Kids usually think that it is much more exciting to write or draw in a book than on a lonely piece of paper. That’s why I love blank books! Making blank books easily accessible to young kids is a great way to get them excited about writing. Once you develop a system and get into a groove, assembling a pile of blank books is an easy project that can be done while binge watching TV #hellonetflix. Here are 3 different versions of blank books that you can easily make for your kids. I have also included a little video tutorial for each of the methods below.
#1 The Mini Blank Book
When I volunteered in my son’s kindergarten class, his teacher often asked me to assemble a bunch of these mini books. She always had a stack of them in her writing center. I soon made a stack to use at home and we used them in our preschool writing center as well.
I used a paper cutter to cut a bunch of letter sized paper in half. You don’t have to use colored paper for the book cover, but I like to have a pretty cover.
After cutting the paper, I grab one piece of color paper and two or three pieces of white paper. I fold them in half and staple on the crease.
Now, these books are easiest to make if you happen to have a long arm stapler. But, I have also made hundreds of these with a standard stapler. All you have to do is roll the book pages a bit so that they fit under the stapler.
When you are done stapling, you can unroll and smooth out any little wrinkles.
#2 The Little Blank Book
If you have used any of the little books that I have created for my TPT store, you will recognize this book making method. Like the books above, this method will also result in a quarter-page sized book….and you might find that it is a little easier to staple.
I sandwich 3 – 4 full sheets of white paper between 2 color sheets of paper. You will be using a paper cutter to cut these books, so you need to make sure to only use the number of pages that your cutter can handle.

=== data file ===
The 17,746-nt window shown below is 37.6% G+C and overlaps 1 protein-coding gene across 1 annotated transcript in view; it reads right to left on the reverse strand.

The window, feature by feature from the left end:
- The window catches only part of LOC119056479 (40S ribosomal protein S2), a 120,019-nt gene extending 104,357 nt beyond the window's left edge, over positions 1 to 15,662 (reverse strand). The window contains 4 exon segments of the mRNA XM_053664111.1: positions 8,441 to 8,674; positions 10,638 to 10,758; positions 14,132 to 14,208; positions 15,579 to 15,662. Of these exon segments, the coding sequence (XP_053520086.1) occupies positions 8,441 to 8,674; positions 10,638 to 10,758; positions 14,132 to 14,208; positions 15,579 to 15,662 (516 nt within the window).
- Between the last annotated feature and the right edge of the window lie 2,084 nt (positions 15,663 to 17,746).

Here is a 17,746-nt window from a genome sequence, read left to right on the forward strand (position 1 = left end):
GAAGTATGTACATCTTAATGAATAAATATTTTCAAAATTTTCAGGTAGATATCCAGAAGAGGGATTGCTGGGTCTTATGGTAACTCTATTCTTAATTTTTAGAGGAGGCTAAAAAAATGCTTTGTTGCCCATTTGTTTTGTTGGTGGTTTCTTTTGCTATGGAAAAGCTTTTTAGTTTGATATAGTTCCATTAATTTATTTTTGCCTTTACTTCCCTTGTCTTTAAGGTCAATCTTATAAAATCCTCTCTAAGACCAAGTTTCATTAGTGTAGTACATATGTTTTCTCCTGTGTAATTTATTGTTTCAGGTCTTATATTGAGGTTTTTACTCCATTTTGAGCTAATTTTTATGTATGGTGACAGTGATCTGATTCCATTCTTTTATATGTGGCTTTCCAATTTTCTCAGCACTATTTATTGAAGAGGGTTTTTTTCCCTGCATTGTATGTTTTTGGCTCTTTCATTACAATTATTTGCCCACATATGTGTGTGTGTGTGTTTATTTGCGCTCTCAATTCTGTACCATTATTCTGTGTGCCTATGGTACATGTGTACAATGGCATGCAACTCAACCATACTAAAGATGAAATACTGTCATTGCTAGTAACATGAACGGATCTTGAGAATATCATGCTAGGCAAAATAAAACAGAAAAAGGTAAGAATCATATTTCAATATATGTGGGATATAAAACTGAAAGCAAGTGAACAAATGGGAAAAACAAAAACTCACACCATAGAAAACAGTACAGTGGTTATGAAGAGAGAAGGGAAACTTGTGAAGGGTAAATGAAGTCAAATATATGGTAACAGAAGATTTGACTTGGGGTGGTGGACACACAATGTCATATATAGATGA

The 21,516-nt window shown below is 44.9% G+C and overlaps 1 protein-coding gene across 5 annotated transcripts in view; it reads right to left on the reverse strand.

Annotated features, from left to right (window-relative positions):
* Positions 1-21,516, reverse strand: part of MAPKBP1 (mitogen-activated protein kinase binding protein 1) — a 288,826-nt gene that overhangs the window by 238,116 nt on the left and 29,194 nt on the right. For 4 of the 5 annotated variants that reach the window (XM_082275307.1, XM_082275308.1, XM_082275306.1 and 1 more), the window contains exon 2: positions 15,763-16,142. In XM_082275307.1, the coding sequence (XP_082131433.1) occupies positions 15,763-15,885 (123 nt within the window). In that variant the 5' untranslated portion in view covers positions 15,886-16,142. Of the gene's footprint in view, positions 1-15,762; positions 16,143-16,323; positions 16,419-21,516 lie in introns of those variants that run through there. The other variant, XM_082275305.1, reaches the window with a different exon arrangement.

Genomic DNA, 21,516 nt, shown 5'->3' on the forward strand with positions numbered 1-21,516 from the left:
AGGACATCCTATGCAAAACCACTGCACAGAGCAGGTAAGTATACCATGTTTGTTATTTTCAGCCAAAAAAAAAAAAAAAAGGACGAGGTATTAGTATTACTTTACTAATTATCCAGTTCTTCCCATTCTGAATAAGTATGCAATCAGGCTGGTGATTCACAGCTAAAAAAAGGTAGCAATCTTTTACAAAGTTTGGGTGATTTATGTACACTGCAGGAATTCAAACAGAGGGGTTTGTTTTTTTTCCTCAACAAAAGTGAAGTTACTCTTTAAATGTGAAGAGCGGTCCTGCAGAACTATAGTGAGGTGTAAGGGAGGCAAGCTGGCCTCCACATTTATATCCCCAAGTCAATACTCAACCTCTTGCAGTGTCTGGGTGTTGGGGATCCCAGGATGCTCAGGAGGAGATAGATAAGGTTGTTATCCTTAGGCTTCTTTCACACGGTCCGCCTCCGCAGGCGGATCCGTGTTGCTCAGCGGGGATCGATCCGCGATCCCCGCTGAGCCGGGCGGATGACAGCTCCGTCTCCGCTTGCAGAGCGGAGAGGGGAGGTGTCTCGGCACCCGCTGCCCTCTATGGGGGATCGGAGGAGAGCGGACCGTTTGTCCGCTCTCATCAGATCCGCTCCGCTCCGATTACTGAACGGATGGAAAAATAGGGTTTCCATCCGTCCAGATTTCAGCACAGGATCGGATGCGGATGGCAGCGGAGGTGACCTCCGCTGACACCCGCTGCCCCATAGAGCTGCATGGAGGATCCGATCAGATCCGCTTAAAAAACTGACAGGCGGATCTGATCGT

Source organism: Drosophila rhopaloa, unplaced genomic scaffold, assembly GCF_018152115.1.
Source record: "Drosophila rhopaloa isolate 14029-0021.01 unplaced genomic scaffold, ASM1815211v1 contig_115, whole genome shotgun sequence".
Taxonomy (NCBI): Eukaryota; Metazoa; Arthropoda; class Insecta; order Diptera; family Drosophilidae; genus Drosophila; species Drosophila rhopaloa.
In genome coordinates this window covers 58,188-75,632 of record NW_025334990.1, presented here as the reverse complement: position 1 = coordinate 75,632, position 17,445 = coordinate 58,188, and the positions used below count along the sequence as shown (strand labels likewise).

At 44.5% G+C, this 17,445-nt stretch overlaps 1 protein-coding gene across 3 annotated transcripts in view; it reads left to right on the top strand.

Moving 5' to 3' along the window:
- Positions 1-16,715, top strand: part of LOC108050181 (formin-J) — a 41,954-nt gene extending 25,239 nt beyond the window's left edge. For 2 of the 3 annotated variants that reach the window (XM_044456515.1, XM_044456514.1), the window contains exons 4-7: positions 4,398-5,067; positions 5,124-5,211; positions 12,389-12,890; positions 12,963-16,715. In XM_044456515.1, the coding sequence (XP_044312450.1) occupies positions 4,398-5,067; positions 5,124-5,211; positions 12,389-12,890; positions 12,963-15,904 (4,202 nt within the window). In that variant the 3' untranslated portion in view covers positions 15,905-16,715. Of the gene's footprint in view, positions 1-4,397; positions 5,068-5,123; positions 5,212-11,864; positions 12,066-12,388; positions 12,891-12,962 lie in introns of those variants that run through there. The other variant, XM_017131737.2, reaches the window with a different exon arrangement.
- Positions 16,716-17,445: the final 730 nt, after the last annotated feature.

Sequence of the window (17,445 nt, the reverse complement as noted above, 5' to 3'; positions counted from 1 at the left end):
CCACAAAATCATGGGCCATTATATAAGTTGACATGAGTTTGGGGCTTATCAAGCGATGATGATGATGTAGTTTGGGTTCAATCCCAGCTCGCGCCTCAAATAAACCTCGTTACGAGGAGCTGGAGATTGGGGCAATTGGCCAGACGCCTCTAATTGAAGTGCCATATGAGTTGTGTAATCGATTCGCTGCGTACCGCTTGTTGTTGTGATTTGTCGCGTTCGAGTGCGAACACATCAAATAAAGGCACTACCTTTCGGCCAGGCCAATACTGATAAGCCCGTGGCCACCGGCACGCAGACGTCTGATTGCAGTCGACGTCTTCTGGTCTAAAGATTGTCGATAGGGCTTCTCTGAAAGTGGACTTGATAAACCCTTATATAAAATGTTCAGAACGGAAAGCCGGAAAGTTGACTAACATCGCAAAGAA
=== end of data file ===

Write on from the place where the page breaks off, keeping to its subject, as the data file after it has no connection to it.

After making my little stack of papers neat, I staple the sheets 4 times along each long edge as shown. That’s a total of 8 staples.
After making a bunch of these stapled sheets, I use a paper cutter to cut the sheets in half as shown.
Then I cut the halves in half to create 4 little books. Tada!
#3 The Tiny Blank Book
This final method creates a much smaller book, but it only uses one sheet of paper per book. I had made these little books before, but it wasn’t until I made them in a workshop that I discovered a really easy way to make them. Here is the easy method.
Fold a piece of paper in half with long sides together as shown. (a hotdog fold)
Open the paper back up, then fold in half with the short sides together as shown (a hamburger fold)
Take that hamburger and fold the long sides togther to make something that looks like a park bench. The folded edge is the back of the park bench.
Use a scissors to cut the crease in back of the park bench only. Do not cut the seat of the park bench.
Now, open the paper back up and fold it in half again with long sides together (hotdog fold). You will see an opening in the center as shown.
Squeeze the sides together to squish that opening together to form the pages of the book. Then fold the whole book together.
Because kids sometimes like to unfold this book, I like to add a staple to the center to hold them together.
Using Blank Books
Now that you have made a bunch of blank books, where can you use them? You can use them all over the place to create an invitation to write. Here are just a few ideas:
- Writing Center – This is the most obvious place to house some blank books. Kids can create books and can practice writing letters or thematic words.
- Science Center – Kids can make predictions or record observations.
- Dramatic Play Area – Kids can use them to make shopping lists, menus, scrapbooks, phone books, etc.
- Block Center – Place blank books in your block center so that kids can make a plan or blue print….or they can make a drawing of their structure.
- Math Center – Kids can practice representing numbers with drawings or stickers and they can practice writing numerals.
- Travel Journal